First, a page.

Arranging a funeral
Forget the rules you thought you knew, funerals stopped being stock-items some time ago. These days, the choices are many and varied, a good funeral director will tell you what is possible, how it can be done, what the costs are likely to be and the timescales involved.
There could be a service at a church or place of worship, a service at the crematorium or cemetery Chapel, an outdoor service, a private home, a licensed public building or no service at all.
Being able to make choices to follow those wishes and loves of the person that has died, makes the final act of care, personal and special.
Last wishes do not have to be detailed or complex; playing a favourite song could be enough for family and friends to feel reassured in gifting this one last task to the person who has died.
Talk to us to arrange the service that you would like. Whatever that is.
Where to Start
How long after a person dies will the funeral be?
You can start the planning stages of the funeral as soon as you feel able, if you have the information or indeed if you want help with options or decisions. We can help you long before the details need to be finalised. The period of time between when someone passes away to when their funeral takes place is usually about fourteen days. If the person’s death was not expected or there are any complications, this could be extended.
There may be cultural or religious reasons why this period needs to be longer or shorter
Are you planning a Burial or a Cremation?
This is a question that will be asked of you perhaps surprisingly early on. The reason is that the paperwork is not the same for a burial as it is for a cremation. Don’t worry if you haven’t had time to think about every detail or are undecided, you have choices and you can take your time and talk it through with people before making a decision.
What paperwork do I need and when?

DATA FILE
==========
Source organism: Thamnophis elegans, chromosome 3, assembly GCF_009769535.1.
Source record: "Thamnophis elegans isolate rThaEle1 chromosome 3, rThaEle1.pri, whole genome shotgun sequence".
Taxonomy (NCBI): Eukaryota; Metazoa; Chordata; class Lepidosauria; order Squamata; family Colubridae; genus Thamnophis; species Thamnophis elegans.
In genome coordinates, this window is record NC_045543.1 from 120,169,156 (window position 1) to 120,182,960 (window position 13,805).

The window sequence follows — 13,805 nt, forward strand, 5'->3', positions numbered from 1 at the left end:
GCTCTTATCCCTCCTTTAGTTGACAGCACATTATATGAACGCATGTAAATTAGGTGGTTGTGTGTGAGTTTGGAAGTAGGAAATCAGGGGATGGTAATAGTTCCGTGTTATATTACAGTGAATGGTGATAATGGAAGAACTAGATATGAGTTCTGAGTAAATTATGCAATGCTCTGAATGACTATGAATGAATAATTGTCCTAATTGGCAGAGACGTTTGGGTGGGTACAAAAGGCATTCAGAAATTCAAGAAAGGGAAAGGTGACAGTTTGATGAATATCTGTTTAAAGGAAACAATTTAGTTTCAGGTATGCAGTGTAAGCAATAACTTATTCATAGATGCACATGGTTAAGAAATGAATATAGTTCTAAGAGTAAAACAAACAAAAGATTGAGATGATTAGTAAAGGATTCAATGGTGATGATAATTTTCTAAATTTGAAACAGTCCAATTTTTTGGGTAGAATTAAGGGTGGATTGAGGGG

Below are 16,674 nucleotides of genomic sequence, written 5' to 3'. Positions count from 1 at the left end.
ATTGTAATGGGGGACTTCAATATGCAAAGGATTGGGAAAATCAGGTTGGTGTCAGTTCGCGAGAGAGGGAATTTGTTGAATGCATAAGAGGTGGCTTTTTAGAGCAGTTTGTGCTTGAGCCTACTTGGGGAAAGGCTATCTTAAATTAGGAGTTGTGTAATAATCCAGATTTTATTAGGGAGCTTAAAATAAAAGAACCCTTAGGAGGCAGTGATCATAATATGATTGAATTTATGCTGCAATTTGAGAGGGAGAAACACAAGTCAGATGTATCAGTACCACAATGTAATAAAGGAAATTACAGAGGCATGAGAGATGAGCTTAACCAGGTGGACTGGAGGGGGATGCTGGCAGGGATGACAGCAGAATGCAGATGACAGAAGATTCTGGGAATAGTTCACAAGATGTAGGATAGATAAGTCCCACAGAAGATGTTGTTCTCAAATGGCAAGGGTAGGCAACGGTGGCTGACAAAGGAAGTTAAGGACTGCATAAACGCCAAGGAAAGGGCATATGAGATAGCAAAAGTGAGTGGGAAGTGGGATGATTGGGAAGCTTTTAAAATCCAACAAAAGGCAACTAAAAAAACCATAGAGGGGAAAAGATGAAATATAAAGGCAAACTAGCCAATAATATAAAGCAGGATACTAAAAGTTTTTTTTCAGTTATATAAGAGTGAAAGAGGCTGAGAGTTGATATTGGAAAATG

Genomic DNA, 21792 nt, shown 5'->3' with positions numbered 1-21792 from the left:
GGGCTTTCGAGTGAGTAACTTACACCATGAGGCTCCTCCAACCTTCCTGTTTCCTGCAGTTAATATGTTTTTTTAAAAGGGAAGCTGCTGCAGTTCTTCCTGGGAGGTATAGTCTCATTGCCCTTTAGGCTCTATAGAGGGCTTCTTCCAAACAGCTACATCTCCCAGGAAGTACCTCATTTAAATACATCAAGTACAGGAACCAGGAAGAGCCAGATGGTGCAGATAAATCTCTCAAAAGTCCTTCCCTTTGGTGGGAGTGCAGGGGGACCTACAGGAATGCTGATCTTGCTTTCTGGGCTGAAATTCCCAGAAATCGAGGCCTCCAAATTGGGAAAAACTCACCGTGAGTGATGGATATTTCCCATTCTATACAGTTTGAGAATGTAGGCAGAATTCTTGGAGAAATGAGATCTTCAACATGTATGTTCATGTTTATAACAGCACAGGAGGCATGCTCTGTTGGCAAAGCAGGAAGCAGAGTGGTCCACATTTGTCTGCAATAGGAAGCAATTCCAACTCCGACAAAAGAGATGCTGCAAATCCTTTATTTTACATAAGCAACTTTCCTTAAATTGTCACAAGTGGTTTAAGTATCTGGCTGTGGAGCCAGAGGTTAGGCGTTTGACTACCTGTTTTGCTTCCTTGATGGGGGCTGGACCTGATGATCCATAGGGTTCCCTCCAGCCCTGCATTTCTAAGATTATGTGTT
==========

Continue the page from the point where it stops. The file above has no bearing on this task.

You may not need any paperwork at all to begin with. You will probably be asked to wait to speak to the person’s Doctor Surgery during opening hours or the Administration Office at a hospital to get paperwork, so initially, there may not be any. In the meantime, we could bring the person into our care if you would like us to.
Paperwork for accessing the deceased’s personal affairs, often called the Death Certificate, comes later.
What to do if death occurs at home/Care home?
If the death occurs at home, you will need to phone the deceased person’s GP or normal doctor. They may well attend to officially certify the fact that the person has died, before the we can be called upon to bring the person into our care.
If the death occurs at a Care Home or Nursing Home, usually the staff there will contact us on your behalf once the doctor has certified that the death has occurred.
Feel free to contact us at any point to make an appointment to start discussing arrangements.
Death occurring in hospital
The Hospital or Trust staff will usually arrange for all paperwork to be completed there before it is possible to bring the person into our care. You will need to make an appointment to see them to arrange for return of personal effects etc. This would normally be during office hours.
They will also issue the certificate required to register a person's death with the Register Office.
What to do if a person's death is unexpected?
If the person that has died has died unexpectedly (this can also be interpreted as not having been treated by a medical doctor for the last 14 days), the matter may be referred to Her Majesty’s Coroner. The Coroner would then take overall responsibility for the deceased until such times as they have looked into the circumstances.
Who do we tell when someone dies?